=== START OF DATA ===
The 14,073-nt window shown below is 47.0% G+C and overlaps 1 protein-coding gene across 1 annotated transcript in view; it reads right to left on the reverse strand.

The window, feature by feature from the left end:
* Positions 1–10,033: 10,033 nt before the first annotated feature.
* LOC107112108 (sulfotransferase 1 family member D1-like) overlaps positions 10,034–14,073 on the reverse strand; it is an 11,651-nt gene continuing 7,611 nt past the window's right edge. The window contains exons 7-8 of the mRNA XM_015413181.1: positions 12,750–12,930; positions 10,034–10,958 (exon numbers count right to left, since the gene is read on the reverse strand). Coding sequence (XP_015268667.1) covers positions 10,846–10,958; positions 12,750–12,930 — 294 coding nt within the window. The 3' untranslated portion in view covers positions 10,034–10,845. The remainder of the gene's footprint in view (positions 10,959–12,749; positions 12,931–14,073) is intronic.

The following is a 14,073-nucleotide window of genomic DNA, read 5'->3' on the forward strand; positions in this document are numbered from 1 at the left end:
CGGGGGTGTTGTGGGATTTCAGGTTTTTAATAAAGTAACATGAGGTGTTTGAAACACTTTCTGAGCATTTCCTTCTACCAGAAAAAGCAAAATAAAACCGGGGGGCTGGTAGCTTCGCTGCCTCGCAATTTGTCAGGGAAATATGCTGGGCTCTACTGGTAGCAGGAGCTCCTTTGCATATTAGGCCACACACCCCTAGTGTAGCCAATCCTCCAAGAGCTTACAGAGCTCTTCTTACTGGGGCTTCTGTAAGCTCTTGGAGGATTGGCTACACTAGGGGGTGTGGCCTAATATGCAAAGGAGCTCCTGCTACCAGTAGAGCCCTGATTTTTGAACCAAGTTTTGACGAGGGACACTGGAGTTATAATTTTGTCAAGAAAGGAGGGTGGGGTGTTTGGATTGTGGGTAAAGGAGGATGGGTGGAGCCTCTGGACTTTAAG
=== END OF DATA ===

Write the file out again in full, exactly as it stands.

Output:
The 14,073-nt window shown below is 47.0% G+C and overlaps 1 protein-coding gene across 1 annotated transcript in view; it reads right to left on the reverse strand.

The window, feature by feature from the left end:
* Positions 1–10,033: 10,033 nt before the first annotated feature.
* LOC107112108 (sulfotransferase 1 family member D1-like) overlaps positions 10,034–14,073 on the reverse strand; it is an 11,651-nt gene continuing 7,611 nt past the window's right edge. The window contains exons 7-8 of the mRNA XM_015413181.1: positions 12,750–12,930; positions 10,034–10,958 (exon numbers count right to left, since the gene is read on the reverse strand). Coding sequence (XP_015268667.1) covers positions 10,846–10,958; positions 12,750–12,930 — 294 coding nt within the window. The 3' untranslated portion in view covers positions 10,034–10,845. The remainder of the gene's footprint in view (positions 10,959–12,749; positions 12,931–14,073) is intronic.

The following is a 14,073-nucleotide window of genomic DNA, read 5'->3' on the forward strand; positions in this document are numbered from 1 at the left end:
CGGGGGTGTTGTGGGATTTCAGGTTTTTAATAAAGTAACATGAGGTGTTTGAAACACTTTCTGAGCATTTCCTTCTACCAGAAAAAGCAAAATAAAACCGGGGGGCTGGTAGCTTCGCTGCCTCGCAATTTGTCAGGGAAATATGCTGGGCTCTACTGGTAGCAGGAGCTCCTTTGCATATTAGGCCACACACCCCTAGTGTAGCCAATCCTCCAAGAGCTTACAGAGCTCTTCTTACTGGGGCTTCTGTAAGCTCTTGGAGGATTGGCTACACTAGGGGGTGTGGCCTAATATGCAAAGGAGCTCCTGCTACCAGTAGAGCCCTGATTTTTGAACCAAGTTTTGACGAGGGACACTGGAGTTATAATTTTGTCAAGAAAGGAGGGTGGGGTGTTTGGATTGTGGGTAAAGGAGGATGGGTGGAGCCTCTGGACTTTAAG